DTC in Perspective: Negative Drug Media Stories Can Do Harm
The media seems to look for stories that show how dangerous prescription drugs can be. They routinely exploit consumer fears by over hyping a bad side effect or a death from a drug. “Deadly drug in your medicine cabinet” seems to be a popular story that is used as a teaser to get viewer attention and boost ratings.
The media seems to disregard the potential harm these stories do to patients who are taking these drugs and stop therapy after seeing the hyped risk story. Then there are those who will be scared to start taking them who would benefit. There was a very good story on Vox on an estimate of British consumers who stopped taking Lipitor. The London School of Hygiene studied the effect of negative media reporting on the use of Lipitor. They estimated 200,000 patients stopped taking the drug and estimated 2000 might suffer heart related events because of it.
The popular media outlets have enormous power and influence. The news media can create overhyped fear. Take the Ebola virus coverage which caused enormous concern over visitors from stricken countries. The media can serve a very useful role in public health but generally errs on the side of hyping fear. Fear gets viewers and ratings.
What I would love to see is fair reporting in the appropriate context. Zika may be a big problem but the overwhelming number of pregnant moms will not contract it. Fear changes behavior and can lead to unintended negative health consequences. Look at the anti vaccine movement led by many non-scientists. They have managed to use their anecdotal stories to convince parents to eschew vaccines and cause outbreaks of measles and whooping cough. The media has given these anti-vaccine proponents coverage who have no scientific evidence to prove their claims.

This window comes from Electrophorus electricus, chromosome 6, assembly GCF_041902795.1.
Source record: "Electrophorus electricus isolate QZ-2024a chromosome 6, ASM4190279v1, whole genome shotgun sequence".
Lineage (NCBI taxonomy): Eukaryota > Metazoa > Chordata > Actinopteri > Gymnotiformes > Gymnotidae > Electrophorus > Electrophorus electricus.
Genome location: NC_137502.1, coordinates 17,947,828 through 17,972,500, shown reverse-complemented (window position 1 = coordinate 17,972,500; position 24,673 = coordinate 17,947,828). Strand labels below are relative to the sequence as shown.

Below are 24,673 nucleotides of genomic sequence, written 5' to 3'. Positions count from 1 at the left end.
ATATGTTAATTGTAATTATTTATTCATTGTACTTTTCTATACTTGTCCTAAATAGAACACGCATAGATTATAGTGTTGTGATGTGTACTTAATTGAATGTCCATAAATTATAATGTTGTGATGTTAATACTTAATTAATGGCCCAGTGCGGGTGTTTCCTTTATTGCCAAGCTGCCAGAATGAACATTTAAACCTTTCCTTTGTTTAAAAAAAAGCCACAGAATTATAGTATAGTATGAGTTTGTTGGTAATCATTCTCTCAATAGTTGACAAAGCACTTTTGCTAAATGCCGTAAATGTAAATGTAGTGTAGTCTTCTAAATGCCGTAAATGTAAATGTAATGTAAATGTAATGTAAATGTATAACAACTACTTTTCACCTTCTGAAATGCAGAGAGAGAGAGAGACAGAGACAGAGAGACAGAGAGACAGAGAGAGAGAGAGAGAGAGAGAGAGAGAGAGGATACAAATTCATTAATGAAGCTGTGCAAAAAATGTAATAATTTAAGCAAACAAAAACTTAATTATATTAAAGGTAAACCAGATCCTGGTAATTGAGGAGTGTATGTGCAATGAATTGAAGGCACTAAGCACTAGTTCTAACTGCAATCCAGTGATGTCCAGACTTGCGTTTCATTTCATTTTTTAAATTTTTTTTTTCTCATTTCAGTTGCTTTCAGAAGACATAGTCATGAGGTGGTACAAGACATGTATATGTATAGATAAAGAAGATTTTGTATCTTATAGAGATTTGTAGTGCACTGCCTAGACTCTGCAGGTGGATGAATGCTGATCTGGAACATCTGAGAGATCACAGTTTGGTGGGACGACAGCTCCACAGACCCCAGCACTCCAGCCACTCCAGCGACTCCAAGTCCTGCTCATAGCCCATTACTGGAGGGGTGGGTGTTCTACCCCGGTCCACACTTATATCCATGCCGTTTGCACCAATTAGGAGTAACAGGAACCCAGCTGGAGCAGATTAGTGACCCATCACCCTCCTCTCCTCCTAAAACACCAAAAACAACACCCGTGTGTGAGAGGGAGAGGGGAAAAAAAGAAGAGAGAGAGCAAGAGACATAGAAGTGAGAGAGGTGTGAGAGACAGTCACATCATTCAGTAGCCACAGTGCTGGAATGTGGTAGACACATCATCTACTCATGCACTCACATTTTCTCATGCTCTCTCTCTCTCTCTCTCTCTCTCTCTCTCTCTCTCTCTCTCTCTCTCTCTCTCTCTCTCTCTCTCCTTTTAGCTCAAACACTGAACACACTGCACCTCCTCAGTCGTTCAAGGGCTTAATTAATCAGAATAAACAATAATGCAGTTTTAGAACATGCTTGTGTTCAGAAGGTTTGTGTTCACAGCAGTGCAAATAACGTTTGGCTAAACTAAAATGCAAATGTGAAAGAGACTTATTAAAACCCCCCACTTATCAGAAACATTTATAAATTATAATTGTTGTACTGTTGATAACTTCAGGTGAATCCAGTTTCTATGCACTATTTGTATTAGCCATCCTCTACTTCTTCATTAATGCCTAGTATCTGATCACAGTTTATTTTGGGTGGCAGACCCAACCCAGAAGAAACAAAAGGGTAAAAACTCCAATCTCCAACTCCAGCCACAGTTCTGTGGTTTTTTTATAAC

Drug companies are particular targets of negative coverage. The media seems to be very willing to savage a drug when a death is attributed to one. In the guise of exposing their supposed urgent news, they are in fact scaring people off life saving therapy. They force physicians to field calls from anxious patients asking to be taken off the drug mentioned. Sometimes the media may be right in exposing a bad drug but it happens rarely. Most of the time they over hype the negative leading to bad decisions by patients.
Drug companies sometimes are forced to withdraw a good drug because the negative press makes selling it difficult. Lawyers jump on the media coverage with their DTC ads asking patients to call to see if they can sue. Physicians get scared away from prescribing a media criticized drug. The FDA gets pressured to pull the drug or add severe warnings. The frenzy deprives patients of a perfectly good alternative.
This Vox story is a good example of what can happen from negative media coverage that unfortunately is so common.